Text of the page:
I believe that Pat could spot someone who needed advice from across a crowded field. Once you proved yourself worthy, she would offer it amply.
Aristotle said, “It is natural that such friendships should be infrequent, for such people are. Such friendship requires time and familiarity, as the proverb says people cannot know each other till they have ‘eaten salt together’; nor can they admit each other to friendship or be friends until each has been found loveable and been trusted by each. A wish for friendship may arise quickly, but friendship does not.”
Pat took time making friends and sustaining her friendships. I don’t remember the exact occasion when we met. It was through a mutual acquaintance. Pat took me on about 17 years ago when I was going through a rough time, a divorce and a series of melodramatic relationships culminating in my marriage to my beloved Katie Feyh. But in the beginning, Katie came under Pat’s close scrutiny. Katie was among the young Pat hoped to keep from error, namely, the error of breaking my heart. Katie won Pat over, of course, and became one of the people Pat held close.
At my wedding to Katie in 2006, she arrived in classic style–crisp ivory pantsuit, burgundy blouse, dancing shoes–and a wig. Pat was battling cancer then, too. She was winning that round. And she celebrated by dancing her ass off.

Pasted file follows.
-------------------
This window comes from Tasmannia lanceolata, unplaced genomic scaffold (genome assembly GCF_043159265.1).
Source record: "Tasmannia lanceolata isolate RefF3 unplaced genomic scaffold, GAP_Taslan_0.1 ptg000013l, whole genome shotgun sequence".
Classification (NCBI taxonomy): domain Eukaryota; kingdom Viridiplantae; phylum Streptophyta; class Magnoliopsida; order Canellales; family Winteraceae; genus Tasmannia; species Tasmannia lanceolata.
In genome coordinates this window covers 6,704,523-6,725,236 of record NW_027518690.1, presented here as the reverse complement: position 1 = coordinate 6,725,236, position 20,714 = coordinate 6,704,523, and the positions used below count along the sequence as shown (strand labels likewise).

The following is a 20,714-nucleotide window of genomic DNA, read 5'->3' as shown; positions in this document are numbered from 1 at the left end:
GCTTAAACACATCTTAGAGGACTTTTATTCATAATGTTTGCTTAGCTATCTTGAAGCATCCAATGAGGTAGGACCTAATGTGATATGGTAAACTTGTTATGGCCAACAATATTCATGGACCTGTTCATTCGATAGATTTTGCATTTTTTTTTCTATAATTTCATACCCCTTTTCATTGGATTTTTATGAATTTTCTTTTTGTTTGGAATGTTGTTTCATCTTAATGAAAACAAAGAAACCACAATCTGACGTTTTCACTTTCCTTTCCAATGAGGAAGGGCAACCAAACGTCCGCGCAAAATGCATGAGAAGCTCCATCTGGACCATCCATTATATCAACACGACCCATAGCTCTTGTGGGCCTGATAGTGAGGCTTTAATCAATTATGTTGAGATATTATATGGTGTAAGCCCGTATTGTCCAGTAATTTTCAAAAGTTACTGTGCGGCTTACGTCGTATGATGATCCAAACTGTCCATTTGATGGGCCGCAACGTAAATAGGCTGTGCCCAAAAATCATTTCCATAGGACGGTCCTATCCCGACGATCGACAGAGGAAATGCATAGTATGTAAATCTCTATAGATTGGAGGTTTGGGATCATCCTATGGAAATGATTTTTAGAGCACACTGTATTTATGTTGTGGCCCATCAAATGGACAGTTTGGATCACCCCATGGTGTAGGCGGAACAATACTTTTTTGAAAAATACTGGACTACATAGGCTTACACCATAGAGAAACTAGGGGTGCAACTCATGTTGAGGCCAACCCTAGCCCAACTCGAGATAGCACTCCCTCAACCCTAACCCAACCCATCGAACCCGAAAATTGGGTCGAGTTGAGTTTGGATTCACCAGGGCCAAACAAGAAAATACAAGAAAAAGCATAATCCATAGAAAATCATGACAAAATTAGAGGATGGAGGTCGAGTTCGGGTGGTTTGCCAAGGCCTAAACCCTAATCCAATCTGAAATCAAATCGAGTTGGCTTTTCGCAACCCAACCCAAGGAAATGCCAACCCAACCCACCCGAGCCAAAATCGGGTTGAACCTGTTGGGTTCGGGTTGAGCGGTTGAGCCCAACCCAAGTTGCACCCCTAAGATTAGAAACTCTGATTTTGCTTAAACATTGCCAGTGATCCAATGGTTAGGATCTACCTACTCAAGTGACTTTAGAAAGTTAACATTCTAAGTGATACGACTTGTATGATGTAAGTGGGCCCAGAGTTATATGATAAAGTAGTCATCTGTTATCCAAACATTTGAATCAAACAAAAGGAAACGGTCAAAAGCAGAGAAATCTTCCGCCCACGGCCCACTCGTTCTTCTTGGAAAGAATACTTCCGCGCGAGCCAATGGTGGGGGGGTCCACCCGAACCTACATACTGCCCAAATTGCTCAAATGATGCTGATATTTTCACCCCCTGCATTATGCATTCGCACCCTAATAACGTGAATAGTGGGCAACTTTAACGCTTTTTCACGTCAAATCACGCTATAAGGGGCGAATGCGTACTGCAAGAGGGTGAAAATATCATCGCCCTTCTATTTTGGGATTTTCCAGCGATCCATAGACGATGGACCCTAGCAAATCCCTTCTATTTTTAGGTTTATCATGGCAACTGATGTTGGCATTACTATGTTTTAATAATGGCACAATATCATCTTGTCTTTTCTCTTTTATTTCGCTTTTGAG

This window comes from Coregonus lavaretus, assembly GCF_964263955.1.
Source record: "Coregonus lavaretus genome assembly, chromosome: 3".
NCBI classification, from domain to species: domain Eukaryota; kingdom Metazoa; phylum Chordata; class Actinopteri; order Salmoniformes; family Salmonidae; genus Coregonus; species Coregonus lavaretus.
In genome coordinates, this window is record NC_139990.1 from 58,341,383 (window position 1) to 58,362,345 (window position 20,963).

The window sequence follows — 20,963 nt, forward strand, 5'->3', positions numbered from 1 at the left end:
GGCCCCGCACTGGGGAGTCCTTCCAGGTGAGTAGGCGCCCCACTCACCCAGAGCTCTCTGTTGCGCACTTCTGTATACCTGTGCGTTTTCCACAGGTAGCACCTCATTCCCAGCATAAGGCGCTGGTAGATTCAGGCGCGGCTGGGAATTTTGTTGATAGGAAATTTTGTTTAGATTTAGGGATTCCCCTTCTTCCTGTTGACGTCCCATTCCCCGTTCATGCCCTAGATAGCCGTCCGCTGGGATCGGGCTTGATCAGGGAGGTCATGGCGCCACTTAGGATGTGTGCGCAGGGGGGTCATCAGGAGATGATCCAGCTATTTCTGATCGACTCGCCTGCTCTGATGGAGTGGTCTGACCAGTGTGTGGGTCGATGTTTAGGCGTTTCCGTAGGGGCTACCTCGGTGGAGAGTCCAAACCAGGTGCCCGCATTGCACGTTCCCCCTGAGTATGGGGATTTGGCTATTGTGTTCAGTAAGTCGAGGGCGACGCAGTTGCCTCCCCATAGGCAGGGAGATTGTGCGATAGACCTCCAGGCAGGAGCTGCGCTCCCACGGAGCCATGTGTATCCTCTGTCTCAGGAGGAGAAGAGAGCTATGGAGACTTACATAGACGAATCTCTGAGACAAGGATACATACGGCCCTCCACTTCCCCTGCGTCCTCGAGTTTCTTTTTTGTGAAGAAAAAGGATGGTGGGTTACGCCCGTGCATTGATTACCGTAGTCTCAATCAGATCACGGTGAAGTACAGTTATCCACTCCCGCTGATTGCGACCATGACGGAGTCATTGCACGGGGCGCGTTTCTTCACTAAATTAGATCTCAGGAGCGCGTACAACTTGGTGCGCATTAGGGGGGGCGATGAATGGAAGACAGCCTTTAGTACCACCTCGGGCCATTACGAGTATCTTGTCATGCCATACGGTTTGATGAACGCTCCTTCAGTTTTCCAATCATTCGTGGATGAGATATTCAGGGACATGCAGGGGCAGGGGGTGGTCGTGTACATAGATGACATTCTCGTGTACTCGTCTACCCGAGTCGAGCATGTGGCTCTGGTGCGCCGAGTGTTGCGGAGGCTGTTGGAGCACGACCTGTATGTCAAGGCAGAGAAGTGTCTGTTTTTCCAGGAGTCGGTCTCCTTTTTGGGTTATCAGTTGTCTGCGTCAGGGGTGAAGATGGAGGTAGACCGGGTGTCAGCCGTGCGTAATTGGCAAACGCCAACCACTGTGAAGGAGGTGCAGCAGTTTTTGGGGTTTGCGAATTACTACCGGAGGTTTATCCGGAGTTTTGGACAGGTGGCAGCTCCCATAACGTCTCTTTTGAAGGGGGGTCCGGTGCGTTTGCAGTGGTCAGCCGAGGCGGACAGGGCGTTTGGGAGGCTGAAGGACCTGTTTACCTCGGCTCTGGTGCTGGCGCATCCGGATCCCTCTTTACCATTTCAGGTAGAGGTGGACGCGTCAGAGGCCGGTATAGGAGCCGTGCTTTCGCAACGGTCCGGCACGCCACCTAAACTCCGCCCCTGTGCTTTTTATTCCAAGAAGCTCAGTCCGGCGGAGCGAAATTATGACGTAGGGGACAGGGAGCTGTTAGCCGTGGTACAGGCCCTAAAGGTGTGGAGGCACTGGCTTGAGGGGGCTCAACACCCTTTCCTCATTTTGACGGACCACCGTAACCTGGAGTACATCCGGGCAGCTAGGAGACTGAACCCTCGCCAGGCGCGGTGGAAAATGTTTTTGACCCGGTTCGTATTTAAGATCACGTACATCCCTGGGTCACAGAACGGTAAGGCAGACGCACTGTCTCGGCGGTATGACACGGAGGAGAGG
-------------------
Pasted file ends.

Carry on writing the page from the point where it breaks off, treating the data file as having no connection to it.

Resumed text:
Over the years Pat was a great companion—we traveled to the beach, to Houston to see art with my daughter, and to all of the breakfast joints in Austin.
She was constant in her support. She always touched base and worried if she didn’t hear back. She knew how hard her friends’ lives could be and she was always ready to lend perspective, advice, or company. She stood by me during the roughest times of my life and reminded me that I could cope. I hope that I was as true a support to her.
What I can say is this: With Pat we were better than if we went alone. Friendship is an undiminishing state of character. Pat was a character with character. She loved us well. I loved her as did we all, and these feelings are undiminished with her passing.
Let these facts be entered into evidence:
1. George Zimmerman was acquitted July 14 after chasing down and murdering Trayvon Martin, an unarmed teen. Zimmerman’s assumption was that because Trayvon was Black and wearing a hoodie, he was an “f***ing punk.” He was, after all, “no angel.”
2. Marissa Alexander, a Black woman in Florida, was sentenced July 18 to 20 years in jail for firing warning shots (not even aiming at a person) in self-defense against her abusive partner. The contrast with the Zimmerman case suggests that Alexander’s race, and perhaps the race of her spouse, determined the differential treatment and sentencing.